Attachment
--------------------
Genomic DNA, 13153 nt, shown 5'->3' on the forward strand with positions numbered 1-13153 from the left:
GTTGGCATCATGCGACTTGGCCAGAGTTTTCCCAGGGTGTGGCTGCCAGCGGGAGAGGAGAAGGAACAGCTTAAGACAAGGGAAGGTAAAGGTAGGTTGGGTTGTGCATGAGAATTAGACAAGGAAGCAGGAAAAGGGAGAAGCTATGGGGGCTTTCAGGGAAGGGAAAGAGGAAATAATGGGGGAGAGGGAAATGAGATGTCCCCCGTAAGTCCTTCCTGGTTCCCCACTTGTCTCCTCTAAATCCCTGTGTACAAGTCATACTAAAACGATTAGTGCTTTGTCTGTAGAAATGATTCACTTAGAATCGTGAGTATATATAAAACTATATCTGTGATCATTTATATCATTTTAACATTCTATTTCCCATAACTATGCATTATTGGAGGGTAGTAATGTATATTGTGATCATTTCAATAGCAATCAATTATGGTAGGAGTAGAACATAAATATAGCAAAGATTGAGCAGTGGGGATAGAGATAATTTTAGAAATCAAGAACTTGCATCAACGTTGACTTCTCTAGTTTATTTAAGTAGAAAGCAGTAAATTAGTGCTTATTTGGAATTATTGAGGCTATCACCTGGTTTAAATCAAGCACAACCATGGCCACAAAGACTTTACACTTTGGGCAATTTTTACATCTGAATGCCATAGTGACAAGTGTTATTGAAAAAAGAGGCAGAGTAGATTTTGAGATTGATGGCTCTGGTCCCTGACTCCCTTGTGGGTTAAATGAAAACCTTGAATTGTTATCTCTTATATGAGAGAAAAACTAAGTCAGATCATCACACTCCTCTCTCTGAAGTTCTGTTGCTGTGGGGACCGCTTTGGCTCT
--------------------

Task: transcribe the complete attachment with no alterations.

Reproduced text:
Genomic DNA, 13153 nt, shown 5'->3' on the forward strand with positions numbered 1-13153 from the left:
GTTGGCATCATGCGACTTGGCCAGAGTTTTCCCAGGGTGTGGCTGCCAGCGGGAGAGGAGAAGGAACAGCTTAAGACAAGGGAAGGTAAAGGTAGGTTGGGTTGTGCATGAGAATTAGACAAGGAAGCAGGAAAAGGGAGAAGCTATGGGGGCTTTCAGGGAAGGGAAAGAGGAAATAATGGGGGAGAGGGAAATGAGATGTCCCCCGTAAGTCCTTCCTGGTTCCCCACTTGTCTCCTCTAAATCCCTGTGTACAAGTCATACTAAAACGATTAGTGCTTTGTCTGTAGAAATGATTCACTTAGAATCGTGAGTATATATAAAACTATATCTGTGATCATTTATATCATTTTAACATTCTATTTCCCATAACTATGCATTATTGGAGGGTAGTAATGTATATTGTGATCATTTCAATAGCAATCAATTATGGTAGGAGTAGAACATAAATATAGCAAAGATTGAGCAGTGGGGATAGAGATAATTTTAGAAATCAAGAACTTGCATCAACGTTGACTTCTCTAGTTTATTTAAGTAGAAAGCAGTAAATTAGTGCTTATTTGGAATTATTGAGGCTATCACCTGGTTTAAATCAAGCACAACCATGGCCACAAAGACTTTACACTTTGGGCAATTTTTACATCTGAATGCCATAGTGACAAGTGTTATTGAAAAAAGAGGCAGAGTAGATTTTGAGATTGATGGCTCTGGTCCCTGACTCCCTTGTGGGTTAAATGAAAACCTTGAATTGTTATCTCTTATATGAGAGAAAAACTAAGTCAGATCATCACACTCCTCTCTCTGAAGTTCTGTTGCTGTGGGGACCGCTTTGGCTCT